English Composition I
14 November 2011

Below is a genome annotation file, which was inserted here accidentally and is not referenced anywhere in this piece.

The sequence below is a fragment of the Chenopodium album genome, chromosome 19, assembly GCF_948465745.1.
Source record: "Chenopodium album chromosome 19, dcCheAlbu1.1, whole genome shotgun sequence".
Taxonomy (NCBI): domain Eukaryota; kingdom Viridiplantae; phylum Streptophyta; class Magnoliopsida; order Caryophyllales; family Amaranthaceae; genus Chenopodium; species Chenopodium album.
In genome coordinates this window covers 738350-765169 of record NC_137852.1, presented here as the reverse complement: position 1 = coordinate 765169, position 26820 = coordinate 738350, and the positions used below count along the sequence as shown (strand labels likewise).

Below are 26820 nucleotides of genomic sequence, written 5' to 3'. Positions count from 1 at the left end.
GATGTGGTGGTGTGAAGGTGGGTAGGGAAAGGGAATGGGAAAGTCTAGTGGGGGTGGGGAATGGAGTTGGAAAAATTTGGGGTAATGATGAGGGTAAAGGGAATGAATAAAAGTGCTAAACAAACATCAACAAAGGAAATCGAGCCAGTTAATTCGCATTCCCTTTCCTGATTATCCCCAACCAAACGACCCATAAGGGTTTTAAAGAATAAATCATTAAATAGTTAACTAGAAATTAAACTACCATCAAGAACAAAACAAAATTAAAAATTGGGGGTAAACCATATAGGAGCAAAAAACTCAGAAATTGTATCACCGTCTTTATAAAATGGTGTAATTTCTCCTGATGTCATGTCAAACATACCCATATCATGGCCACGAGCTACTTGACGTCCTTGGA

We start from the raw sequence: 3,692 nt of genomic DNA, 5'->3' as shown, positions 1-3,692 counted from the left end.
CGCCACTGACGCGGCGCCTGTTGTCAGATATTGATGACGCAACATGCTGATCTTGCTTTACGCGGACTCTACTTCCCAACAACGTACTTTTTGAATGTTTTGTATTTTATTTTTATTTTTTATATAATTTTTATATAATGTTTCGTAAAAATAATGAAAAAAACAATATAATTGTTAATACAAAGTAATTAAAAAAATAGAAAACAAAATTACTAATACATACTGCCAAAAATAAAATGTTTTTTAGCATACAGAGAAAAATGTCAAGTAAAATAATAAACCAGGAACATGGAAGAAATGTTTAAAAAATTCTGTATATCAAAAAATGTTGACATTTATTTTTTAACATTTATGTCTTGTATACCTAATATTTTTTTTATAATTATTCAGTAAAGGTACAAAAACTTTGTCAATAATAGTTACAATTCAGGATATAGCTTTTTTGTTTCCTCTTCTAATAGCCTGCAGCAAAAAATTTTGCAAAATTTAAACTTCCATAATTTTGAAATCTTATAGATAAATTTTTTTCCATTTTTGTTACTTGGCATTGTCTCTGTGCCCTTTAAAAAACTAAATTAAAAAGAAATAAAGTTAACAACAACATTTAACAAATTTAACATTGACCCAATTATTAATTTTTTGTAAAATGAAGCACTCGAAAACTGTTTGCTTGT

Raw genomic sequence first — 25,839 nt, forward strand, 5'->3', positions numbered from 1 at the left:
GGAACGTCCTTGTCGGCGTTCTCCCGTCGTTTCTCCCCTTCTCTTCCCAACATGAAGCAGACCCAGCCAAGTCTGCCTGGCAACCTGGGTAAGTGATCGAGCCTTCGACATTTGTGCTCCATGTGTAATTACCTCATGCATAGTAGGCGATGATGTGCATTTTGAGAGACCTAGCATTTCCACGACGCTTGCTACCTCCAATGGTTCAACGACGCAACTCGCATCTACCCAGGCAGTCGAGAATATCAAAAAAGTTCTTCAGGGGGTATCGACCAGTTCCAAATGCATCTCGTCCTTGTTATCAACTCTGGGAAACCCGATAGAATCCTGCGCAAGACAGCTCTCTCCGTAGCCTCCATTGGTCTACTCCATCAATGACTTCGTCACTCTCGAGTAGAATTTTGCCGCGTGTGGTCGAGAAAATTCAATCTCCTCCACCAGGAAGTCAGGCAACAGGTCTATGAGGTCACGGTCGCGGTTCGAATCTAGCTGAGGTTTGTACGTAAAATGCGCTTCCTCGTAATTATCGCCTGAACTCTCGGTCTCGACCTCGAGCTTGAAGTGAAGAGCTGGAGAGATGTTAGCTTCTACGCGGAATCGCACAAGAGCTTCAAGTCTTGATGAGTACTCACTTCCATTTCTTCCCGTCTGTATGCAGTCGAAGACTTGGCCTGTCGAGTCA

Give Them a Brake, Maintaining the Legal Driver’s Licenses at Age Sixteen When you go to the Department of Motor Vehicles the line is inevitably long. As you wait for your number to be called you notice a teenager and his parent in an exchange that brings back fond memories of your own rite of passage into the legal driving world. The teenager, at sixteen, has just received his legal driver’s license and their parent has handed over the keys to the family car. As you watch the exchange do you stop to think “Should sixteen be the right age to acquire a legal license to drive?” Most people in our society drive a vehicle to get from one point to another. We never really stop to think about the age of a driver, unless an accident occurs. Studies show that drivers who start their driving career at the age of sixteen have the ability to easily learn and retain the proper information used to operate a motor vehicle. The study also showed that by beginning a driving career at the age of sixteen affords the young driver the ability to acquire valuable driving experience. In today’s hectic life style, where many parents work two jobs or are single parents, having a teenager be self sufficient enough to drive themselves to and from after school activities and part-time jobs is an important factor in keeping the legal driving age at sixteen. Baring this in mind, the legal age to obtain a driving license should be maintained at sixteen. Taking over the driver’s seat at the age of sixteen, has been a longstanding- rite-of-passage for many sixteen year olds. For teenagers be coming of age and acquiring a legal license to drive is one of the most memorable experiences in their lives. It is a milestone. Being a teen driver is a privilege that should not be taken for granted. Responsibility is one of the many key ingredients in driving; it is a “growing-up experience” (Irvine). “Keeping teens from driving would only make them less responsible” (White). Issues on teen driving are not about age or maturity, but are about making good choices and exhibiting excellent driving behaviors. In the United States most teens can obtain a restricted permit at age fifteen and a legal driving license at age sixteen. Due to the increase in car accidents and fatalities, licensing at sixteen has caught the attention of legislators, who are increasing reforms and imposing certain guidelines for new drivers. The laws are being created to improve the safety and driving knowledge of teen drivers. Currently in the legislature, laws are being reviewed and made that are directly aimed at the new teenage driver. Senator Ellen Karcher of New Jersey, knows firsthand what it’s like to worry about the safety of a child, as she has a teenage son herself and finds it hard handing over the keys. She states that, “Legislators need to take a comprehensive approach to teen driver safety by pushing for safer standards and more education for our young drivers” (Savage). Legislative support for programs such as these, are advancing towards the House for approval. New laws regarding the improvement of teen licensure can only be seen as a positive. It will be a vote to save lives, as the laws will have the advantage of helping decrease the number of teen driving accidents and fatalities. Federal laws indicate that all states must have some type of permit procedure in place for new teen drivers. Many organizations such as the NHTSA or National Highway Traffic and Safety Administration, have developed a multi-tiered strategy to prevent motor vehicle-related deaths and injuries among teen drivers. The strategy consists of “increasing the use of seat belts, implementing graduated driving licensure, reducing teenage access to alcohol products, and parental responsibility” (NHTSA). These strategies can only help to increase teenage driving knowledge, experience and an understanding of...